[Haskell-cafe] ANNOUNCE: secure-sockets version 1.0

David Anderson dave at natulte.net
Mon Sep 6 15:22:43 EDT 2010

On Mon, Sep 6, 2010 at 9:16 AM, Thomas DuBuisson <thomas.dubuisson at gmail.com
> wrote:

> Good work Dan!  Would you be interested in providing a build option
> that replaces the OpenSSL dependency with something more stand-alone?

I'd be interested with breaking the dependency on OpenSSL, for various
 - OpenSSL's API makes it very hard to determine the purity of calls, which
makes IO leak into the entire Haskell API.
 - The API provides basically no way of generating a valid self-signed TLS
certificate. Even C programmers using the API directly have given up, and
tell you to shell out to the `openssl` binary to do that.
 - The HsOpenSSL bindings are incomplete in various ways (notably, lack of
Diffie-Hellman keying support, which forced me to use a ciphersuite that
doesn't guarantee perfect forward secrecy). This I can fix by submitting
patches, but it does add to the other bad stuff right now.

 However, dropping the OpenSSL dependency is harder than it looks:

> Or does ossl perform a significant part of the TLS protocol work for
> you (vs just being used for algorithms)?

OpenSSL does all the heavy crypto lifting in my library. secure-sockets in
its current implementation basically takes care of forcing the use of a
single good TLS ciphersuite, ensuring that only explicitly provided certs
are used for authentication (i.e. don't accept random Verisign certs), and
of enforcing two-way authentication (TLS defaults to only authenticating the
server, the server has to forcibly demand authentication material from the

So, a replacement would need to be a complete replacement for TLS. I did in
fact try to start with this, implementing my own simpler TLS-ish protocol,
using crypto primitives directly. It took a group of crypto experts about 5
minutes to punch 3 different holes in the protocol, from leaking session key
bits to sneaky replay attacks and increased risk of side-channel compromise.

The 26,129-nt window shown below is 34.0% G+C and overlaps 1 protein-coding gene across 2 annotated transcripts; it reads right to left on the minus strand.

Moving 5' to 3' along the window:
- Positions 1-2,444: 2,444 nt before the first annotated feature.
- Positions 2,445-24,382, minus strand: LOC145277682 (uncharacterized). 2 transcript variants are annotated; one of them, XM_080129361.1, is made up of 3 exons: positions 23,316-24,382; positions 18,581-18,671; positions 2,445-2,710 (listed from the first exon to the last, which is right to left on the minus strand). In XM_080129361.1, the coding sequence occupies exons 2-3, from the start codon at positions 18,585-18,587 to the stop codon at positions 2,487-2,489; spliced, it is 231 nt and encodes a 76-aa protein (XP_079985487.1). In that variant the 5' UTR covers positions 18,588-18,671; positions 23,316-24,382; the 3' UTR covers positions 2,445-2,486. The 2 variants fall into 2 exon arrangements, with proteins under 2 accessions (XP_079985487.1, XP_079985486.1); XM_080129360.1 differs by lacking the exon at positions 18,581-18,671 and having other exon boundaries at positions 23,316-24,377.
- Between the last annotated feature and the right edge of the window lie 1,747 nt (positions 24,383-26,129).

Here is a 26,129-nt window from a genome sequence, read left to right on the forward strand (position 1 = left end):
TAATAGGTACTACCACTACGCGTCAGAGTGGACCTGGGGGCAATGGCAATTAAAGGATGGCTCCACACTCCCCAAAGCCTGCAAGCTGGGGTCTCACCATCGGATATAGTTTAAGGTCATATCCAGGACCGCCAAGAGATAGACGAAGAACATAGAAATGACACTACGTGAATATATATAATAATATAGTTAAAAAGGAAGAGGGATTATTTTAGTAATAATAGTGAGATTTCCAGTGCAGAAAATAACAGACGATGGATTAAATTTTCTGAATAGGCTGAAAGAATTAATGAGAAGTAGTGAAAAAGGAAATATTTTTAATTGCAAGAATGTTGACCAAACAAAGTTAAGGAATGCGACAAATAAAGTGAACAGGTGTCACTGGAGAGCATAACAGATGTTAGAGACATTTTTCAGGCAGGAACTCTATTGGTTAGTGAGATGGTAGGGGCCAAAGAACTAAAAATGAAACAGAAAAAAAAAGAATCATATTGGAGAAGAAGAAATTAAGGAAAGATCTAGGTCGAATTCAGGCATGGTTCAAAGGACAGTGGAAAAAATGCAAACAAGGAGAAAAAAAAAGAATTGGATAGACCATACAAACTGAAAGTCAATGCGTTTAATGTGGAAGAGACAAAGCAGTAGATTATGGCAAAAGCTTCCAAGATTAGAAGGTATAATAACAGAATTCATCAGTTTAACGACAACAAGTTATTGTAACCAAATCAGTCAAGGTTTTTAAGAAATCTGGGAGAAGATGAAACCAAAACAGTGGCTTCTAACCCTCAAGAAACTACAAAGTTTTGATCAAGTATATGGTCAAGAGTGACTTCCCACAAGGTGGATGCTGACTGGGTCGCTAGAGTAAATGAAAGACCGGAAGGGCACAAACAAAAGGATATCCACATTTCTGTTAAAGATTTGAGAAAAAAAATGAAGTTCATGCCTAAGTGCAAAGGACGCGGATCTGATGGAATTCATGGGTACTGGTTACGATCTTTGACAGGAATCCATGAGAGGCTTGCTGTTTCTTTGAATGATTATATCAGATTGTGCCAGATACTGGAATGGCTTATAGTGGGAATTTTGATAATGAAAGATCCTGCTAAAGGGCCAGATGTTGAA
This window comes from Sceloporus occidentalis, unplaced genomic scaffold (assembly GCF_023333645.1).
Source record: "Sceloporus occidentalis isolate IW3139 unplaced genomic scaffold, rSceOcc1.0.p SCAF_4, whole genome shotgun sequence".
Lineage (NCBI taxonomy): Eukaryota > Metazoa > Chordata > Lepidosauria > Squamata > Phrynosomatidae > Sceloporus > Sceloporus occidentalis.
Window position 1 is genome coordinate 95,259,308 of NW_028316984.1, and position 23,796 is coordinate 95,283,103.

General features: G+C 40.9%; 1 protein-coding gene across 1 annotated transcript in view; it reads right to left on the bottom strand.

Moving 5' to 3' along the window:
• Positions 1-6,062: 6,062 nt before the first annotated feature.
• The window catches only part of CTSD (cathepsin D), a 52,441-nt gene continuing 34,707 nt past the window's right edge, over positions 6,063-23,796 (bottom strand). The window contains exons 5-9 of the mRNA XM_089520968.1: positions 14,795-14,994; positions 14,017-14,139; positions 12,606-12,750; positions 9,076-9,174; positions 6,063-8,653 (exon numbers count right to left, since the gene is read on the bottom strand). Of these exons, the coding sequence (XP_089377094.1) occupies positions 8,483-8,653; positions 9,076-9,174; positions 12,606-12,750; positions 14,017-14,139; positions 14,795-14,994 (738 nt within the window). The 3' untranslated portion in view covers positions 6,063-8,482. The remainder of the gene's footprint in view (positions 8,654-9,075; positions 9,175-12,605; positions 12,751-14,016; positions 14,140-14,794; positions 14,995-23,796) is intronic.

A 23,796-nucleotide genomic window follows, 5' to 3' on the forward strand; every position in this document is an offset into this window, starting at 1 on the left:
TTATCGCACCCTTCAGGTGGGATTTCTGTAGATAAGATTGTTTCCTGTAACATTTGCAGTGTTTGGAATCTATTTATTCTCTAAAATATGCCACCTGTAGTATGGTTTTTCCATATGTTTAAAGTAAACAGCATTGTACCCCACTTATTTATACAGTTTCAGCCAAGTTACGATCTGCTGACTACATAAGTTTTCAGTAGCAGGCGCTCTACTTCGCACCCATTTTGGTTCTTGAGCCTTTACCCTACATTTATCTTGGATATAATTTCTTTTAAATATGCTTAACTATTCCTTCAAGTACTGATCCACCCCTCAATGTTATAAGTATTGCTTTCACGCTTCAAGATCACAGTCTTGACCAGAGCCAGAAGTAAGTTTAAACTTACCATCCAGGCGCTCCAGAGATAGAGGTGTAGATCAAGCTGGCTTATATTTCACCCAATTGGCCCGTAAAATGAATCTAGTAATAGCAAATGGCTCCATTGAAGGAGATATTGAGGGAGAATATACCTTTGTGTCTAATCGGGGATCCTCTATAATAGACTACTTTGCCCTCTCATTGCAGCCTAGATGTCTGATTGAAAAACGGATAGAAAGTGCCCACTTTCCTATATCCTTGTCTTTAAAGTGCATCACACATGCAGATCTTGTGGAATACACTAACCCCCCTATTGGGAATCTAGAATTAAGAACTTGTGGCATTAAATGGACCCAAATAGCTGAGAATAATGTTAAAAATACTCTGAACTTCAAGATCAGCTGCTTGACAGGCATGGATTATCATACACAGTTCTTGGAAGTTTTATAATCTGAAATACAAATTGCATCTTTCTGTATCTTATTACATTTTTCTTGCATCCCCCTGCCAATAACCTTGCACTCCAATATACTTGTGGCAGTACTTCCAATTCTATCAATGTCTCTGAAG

After talking it over with them, for all of TLS's warts, it is a terribly
well designed protocol from the security standpoint, and the recommendation
of my experts was basically to use it until I needed something that TLS
cannot provide, at which point I should start building my own transport
security protocol. So, unless there are crypto experts in the room who fancy
building something better than TLS for the purposes of simple peer-to-peer
security, I'm sticking with TLS for now.

This gives me a choice of the three major TLS implementations: OpenSSL,
GnuTLS, or Mozilla's NSS. Of those three, OpenSSL is regarded as the most
widely used and battle hardened. It also happens that it's the only library
with Haskell FFI bindings :-).

That said, with the Haskell Crypto API stabilizing, I've been toying with
the project of a pure Haskell TLS implementation, which would solve the
annoying dependency issue while hanging on to a hardened protocol. However,
this is also far from a simple endeavor, especially if the implementation is
to be hardened against side-channel attacks, which I'm not even sure is
possible in Haskell.

So, to sum up: yes I'd like to ditch the OpenSSL dependency, but in the
current state of the world, it seems to me that OpenSSL is the least bad
choice there is. I'd love to be proven wrong through!

> Anyone impatient for the midnight haddocking can see the docs here:
> http://web.cecs.pdx.edu/~dubuisst/secure-sockets-1.0/html/

Or if you prefer the shiny new templates (upgrade your haddock!),